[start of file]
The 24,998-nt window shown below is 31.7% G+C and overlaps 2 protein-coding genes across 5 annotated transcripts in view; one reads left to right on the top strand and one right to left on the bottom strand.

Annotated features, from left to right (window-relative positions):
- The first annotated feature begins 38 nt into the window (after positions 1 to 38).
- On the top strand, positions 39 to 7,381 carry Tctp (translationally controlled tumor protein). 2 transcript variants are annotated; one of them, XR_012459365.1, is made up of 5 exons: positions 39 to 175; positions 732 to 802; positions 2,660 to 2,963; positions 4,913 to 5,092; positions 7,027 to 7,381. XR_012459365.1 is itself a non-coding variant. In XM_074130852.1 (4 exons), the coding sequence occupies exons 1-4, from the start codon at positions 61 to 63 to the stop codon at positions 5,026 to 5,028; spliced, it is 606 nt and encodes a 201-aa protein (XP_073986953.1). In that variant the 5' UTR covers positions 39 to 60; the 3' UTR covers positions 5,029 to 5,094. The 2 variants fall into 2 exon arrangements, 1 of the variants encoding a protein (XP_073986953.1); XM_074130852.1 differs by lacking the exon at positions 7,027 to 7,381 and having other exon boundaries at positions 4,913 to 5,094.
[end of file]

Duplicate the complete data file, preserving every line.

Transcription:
The 24,998-nt window shown below is 31.7% G+C and overlaps 2 protein-coding genes across 5 annotated transcripts in view; one reads left to right on the top strand and one right to left on the bottom strand.

Annotated features, from left to right (window-relative positions):
- The first annotated feature begins 38 nt into the window (after positions 1 to 38).
- On the top strand, positions 39 to 7,381 carry Tctp (translationally controlled tumor protein). 2 transcript variants are annotated; one of them, XR_012459365.1, is made up of 5 exons: positions 39 to 175; positions 732 to 802; positions 2,660 to 2,963; positions 4,913 to 5,092; positions 7,027 to 7,381. XR_012459365.1 is itself a non-coding variant. In XM_074130852.1 (4 exons), the coding sequence occupies exons 1-4, from the start codon at positions 61 to 63 to the stop codon at positions 5,026 to 5,028; spliced, it is 606 nt and encodes a 201-aa protein (XP_073986953.1). In that variant the 5' UTR covers positions 39 to 60; the 3' UTR covers positions 5,029 to 5,094. The 2 variants fall into 2 exon arrangements, 1 of the variants encoding a protein (XP_073986953.1); XM_074130852.1 differs by lacking the exon at positions 7,027 to 7,381 and having other exon boundaries at positions 4,913 to 5,094.